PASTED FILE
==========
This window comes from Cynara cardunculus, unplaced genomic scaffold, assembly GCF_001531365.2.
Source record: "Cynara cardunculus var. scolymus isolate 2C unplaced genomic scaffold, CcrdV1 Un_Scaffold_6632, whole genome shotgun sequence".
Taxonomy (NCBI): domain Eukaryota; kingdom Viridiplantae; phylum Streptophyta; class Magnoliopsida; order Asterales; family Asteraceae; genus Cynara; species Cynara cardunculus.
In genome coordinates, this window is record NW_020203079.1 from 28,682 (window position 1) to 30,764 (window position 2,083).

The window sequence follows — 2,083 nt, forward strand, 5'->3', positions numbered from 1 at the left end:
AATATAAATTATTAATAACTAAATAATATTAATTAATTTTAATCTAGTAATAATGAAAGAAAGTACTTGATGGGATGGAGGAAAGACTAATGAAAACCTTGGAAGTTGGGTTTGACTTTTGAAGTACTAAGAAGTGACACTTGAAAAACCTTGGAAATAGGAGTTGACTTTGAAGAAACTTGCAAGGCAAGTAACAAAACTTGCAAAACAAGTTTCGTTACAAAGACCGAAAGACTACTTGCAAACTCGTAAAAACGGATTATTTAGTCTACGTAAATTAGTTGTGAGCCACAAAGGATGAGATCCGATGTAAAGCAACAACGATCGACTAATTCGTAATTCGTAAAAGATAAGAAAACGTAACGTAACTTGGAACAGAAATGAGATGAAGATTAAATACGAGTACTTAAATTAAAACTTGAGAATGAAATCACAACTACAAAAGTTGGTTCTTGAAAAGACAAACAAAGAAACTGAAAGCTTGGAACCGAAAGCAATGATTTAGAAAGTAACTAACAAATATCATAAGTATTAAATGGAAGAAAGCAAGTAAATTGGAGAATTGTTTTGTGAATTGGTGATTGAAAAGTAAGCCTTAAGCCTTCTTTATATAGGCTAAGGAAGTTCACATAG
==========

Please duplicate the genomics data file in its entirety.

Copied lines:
This window comes from Cynara cardunculus, unplaced genomic scaffold, assembly GCF_001531365.2.
Source record: "Cynara cardunculus var. scolymus isolate 2C unplaced genomic scaffold, CcrdV1 Un_Scaffold_6632, whole genome shotgun sequence".
Taxonomy (NCBI): domain Eukaryota; kingdom Viridiplantae; phylum Streptophyta; class Magnoliopsida; order Asterales; family Asteraceae; genus Cynara; species Cynara cardunculus.
In genome coordinates, this window is record NW_020203079.1 from 28,682 (window position 1) to 30,764 (window position 2,083).

The window sequence follows — 2,083 nt, forward strand, 5'->3', positions numbered from 1 at the left end:
AATATAAATTATTAATAACTAAATAATATTAATTAATTTTAATCTAGTAATAATGAAAGAAAGTACTTGATGGGATGGAGGAAAGACTAATGAAAACCTTGGAAGTTGGGTTTGACTTTTGAAGTACTAAGAAGTGACACTTGAAAAACCTTGGAAATAGGAGTTGACTTTGAAGAAACTTGCAAGGCAAGTAACAAAACTTGCAAAACAAGTTTCGTTACAAAGACCGAAAGACTACTTGCAAACTCGTAAAAACGGATTATTTAGTCTACGTAAATTAGTTGTGAGCCACAAAGGATGAGATCCGATGTAAAGCAACAACGATCGACTAATTCGTAATTCGTAAAAGATAAGAAAACGTAACGTAACTTGGAACAGAAATGAGATGAAGATTAAATACGAGTACTTAAATTAAAACTTGAGAATGAAATCACAACTACAAAAGTTGGTTCTTGAAAAGACAAACAAAGAAACTGAAAGCTTGGAACCGAAAGCAATGATTTAGAAAGTAACTAACAAATATCATAAGTATTAAATGGAAGAAAGCAAGTAAATTGGAGAATTGTTTTGTGAATTGGTGATTGAAAAGTAAGCCTTAAGCCTTCTTTATATAGGCTAAGGAAGTTCACATAG